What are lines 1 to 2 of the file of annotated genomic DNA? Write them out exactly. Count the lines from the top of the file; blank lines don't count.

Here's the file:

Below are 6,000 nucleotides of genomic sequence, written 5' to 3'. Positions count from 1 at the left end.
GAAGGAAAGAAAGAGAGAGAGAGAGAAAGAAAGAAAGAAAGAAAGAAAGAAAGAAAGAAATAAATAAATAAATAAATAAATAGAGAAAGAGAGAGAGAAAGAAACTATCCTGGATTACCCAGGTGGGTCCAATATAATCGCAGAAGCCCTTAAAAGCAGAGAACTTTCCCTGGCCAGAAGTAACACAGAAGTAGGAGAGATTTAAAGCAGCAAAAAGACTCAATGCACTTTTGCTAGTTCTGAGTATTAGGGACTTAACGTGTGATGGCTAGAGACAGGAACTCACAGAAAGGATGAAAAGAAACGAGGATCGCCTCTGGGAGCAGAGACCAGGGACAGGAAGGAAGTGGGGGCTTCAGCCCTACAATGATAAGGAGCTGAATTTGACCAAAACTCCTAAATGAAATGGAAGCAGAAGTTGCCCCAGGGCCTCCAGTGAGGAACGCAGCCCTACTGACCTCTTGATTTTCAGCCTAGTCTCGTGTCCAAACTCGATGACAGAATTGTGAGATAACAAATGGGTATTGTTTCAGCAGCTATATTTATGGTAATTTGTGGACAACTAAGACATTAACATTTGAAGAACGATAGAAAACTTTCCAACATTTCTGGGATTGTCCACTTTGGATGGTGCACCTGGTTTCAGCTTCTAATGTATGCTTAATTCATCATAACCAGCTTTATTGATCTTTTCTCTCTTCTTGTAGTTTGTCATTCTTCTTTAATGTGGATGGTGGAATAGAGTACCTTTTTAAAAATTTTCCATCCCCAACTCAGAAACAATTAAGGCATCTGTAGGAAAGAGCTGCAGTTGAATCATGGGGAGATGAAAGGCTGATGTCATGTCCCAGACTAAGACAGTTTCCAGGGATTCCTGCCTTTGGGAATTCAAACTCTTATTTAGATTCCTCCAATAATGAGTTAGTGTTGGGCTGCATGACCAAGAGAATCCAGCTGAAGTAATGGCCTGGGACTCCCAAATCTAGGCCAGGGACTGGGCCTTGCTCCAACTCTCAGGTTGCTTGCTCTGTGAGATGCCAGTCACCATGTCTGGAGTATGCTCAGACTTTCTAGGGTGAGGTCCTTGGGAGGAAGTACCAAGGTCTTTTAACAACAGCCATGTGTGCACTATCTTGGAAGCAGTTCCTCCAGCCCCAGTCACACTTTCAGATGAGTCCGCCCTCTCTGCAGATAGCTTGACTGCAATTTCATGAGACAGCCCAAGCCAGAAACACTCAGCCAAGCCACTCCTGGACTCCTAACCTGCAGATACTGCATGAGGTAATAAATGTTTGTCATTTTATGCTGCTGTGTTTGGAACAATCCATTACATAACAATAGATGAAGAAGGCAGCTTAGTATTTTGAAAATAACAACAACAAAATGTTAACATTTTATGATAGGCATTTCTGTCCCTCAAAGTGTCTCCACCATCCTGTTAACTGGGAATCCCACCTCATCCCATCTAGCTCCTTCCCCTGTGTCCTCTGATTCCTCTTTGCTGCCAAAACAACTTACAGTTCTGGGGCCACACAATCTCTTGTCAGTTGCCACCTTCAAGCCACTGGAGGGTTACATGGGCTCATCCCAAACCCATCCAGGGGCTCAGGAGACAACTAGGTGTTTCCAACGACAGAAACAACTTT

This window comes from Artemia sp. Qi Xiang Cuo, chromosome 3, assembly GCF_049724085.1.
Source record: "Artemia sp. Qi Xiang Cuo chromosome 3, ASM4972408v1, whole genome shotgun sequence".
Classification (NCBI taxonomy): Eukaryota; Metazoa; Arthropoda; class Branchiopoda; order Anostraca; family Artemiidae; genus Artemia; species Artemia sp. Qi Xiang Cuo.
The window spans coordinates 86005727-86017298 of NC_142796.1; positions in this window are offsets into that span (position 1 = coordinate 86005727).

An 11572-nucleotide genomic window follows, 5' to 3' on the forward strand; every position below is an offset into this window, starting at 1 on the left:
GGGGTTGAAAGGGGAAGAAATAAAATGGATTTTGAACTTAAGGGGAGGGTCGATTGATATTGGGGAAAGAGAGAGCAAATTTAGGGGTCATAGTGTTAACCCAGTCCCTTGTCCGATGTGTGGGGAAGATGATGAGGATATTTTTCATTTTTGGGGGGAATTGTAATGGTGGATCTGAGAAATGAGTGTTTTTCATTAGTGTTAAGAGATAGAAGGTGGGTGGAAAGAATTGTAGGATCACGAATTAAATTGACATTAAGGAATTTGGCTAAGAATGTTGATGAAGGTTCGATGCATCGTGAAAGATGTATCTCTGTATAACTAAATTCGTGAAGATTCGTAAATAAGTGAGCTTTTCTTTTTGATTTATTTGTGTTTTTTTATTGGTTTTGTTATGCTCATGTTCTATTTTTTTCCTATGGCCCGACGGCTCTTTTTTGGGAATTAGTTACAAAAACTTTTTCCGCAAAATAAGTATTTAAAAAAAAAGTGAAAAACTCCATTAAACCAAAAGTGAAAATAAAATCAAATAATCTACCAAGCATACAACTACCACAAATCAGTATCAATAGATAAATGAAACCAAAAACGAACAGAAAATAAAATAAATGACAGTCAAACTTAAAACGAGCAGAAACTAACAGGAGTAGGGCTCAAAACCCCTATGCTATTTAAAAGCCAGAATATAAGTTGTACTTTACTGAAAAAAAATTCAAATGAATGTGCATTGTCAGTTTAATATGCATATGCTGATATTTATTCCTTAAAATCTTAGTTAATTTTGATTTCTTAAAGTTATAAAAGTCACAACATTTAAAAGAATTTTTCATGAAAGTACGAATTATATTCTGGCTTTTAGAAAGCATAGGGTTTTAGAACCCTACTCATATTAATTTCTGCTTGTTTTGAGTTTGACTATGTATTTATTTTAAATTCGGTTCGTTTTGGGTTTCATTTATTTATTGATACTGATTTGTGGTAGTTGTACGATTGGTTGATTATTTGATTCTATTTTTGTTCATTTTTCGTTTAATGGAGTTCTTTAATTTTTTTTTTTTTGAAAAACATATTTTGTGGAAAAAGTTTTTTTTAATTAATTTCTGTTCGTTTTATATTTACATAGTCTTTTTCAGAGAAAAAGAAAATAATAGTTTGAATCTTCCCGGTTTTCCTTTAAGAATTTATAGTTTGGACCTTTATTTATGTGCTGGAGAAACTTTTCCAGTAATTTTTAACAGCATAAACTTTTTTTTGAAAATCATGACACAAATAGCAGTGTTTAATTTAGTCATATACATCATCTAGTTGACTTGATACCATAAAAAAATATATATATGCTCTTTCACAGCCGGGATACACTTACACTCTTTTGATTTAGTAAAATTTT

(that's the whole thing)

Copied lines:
Below are 6,000 nucleotides of genomic sequence, written 5' to 3'. Positions count from 1 at the left end.
GAAGGAAAGAAAGAGAGAGAGAGAGAAAGAAAGAAAGAAAGAAAGAAAGAAAGAAAGAAATAAATAAATAAATAAATAAATAGAGAAAGAGAGAGAGAAAGAAACTATCCTGGATTACCCAGGTGGGTCCAATATAATCGCAGAAGCCCTTAAAAGCAGAGAACTTTCCCTGGCCAGAAGTAACACAGAAGTAGGAGAGATTTAAAGCAGCAAAAAGACTCAATGCACTTTTGCTAGTTCTGAGTATTAGGGACTTAACGTGTGATGGCTAGAGACAGGAACTCACAGAAAGGATGAAAAGAAACGAGGATCGCCTCTGGGAGCAGAGACCAGGGACAGGAAGGAAGTGGGGGCTTCAGCCCTACAATGATAAGGAGCTGAATTTGACCAAAACTCCTAAATGAAATGGAAGCAGAAGTTGCCCCAGGGCCTCCAGTGAGGAACGCAGCCCTACTGACCTCTTGATTTTCAGCCTAGTCTCGTGTCCAAACTCGATGACAGAATTGTGAGATAACAAATGGGTATTGTTTCAGCAGCTATATTTATGGTAATTTGTGGACAACTAAGACATTAACATTTGAAGAACGATAGAAAACTTTCCAACATTTCTGGGATTGTCCACTTTGGATGGTGCACCTGGTTTCAGCTTCTAATGTATGCTTAATTCATCATAACCAGCTTTATTGATCTTTTCTCTCTTCTTGTAGTTTGTCATTCTTCTTTAATGTGGATGGTGGAATAGAGTACCTTTTTAAAAATTTTCCATCCCCAACTCAGAAACAATTAAGGCATCTGTAGGAAAGAGCTGCAGTTGAATCATGGGGAGATGAAAGGCTGATGTCATGTCCCAGACTAAGACAGTTTCCAGGGATTCCTGCCTTTGGGAATTCAAACTCTTATTTAGATTCCTCCAATAATGAGTTAGTGTTGGGCTGCATGACCAAGAGAATCCAGCTGAAGTAATGGCCTGGGACTCCCAAATCTAGGCCAGGGACTGGGCCTTGCTCCAACTCTCAGGTTGCTTGCTCTGTGAGATGCCAGTCACCATGTCTGGAGTATGCTCAGACTTTCTAGGGTGAGGTCCTTGGGAGGAAGTACCAAGGTCTTTTAACAACAGCCATGTGTGCACTATCTTGGAAGCAGTTCCTCCAGCCCCAGTCACACTTTCAGATGAGTCCGCCCTCTCTGCAGATAGCTTGACTGCAATTTCATGAGACAGCCCAAGCCAGAAACACTCAGCCAAGCCACTCCTGGACTCCTAACCTGCAGATACTGCATGAGGTAATAAATGTTTGTCATTTTATGCTGCTGTGTTTGGAACAATCCATTACATAACAATAGATGAAGAAGGCAGCTTAGTATTTTGAAAATAACAACAACAAAATGTTAACATTTTATGATAGGCATTTCTGTCCCTCAAAGTGTCTCCACCATCCTGTTAACTGGGAATCCCACCTCATCCCATCTAGCTCCTTCCCCTGTGTCCTCTGATTCCTCTTTGCTGCCAAAACAACTTACAGTTCTGGGGCCACACAATCTCTTGTCAGTTGCCACCTTCAAGCCACTGGAGGGTTACATGGGCTCATCCCAAACCCATCCAGGGGCTCAGGAGACAACTAGGTGTTTCCAACGACAGAAACAACTTT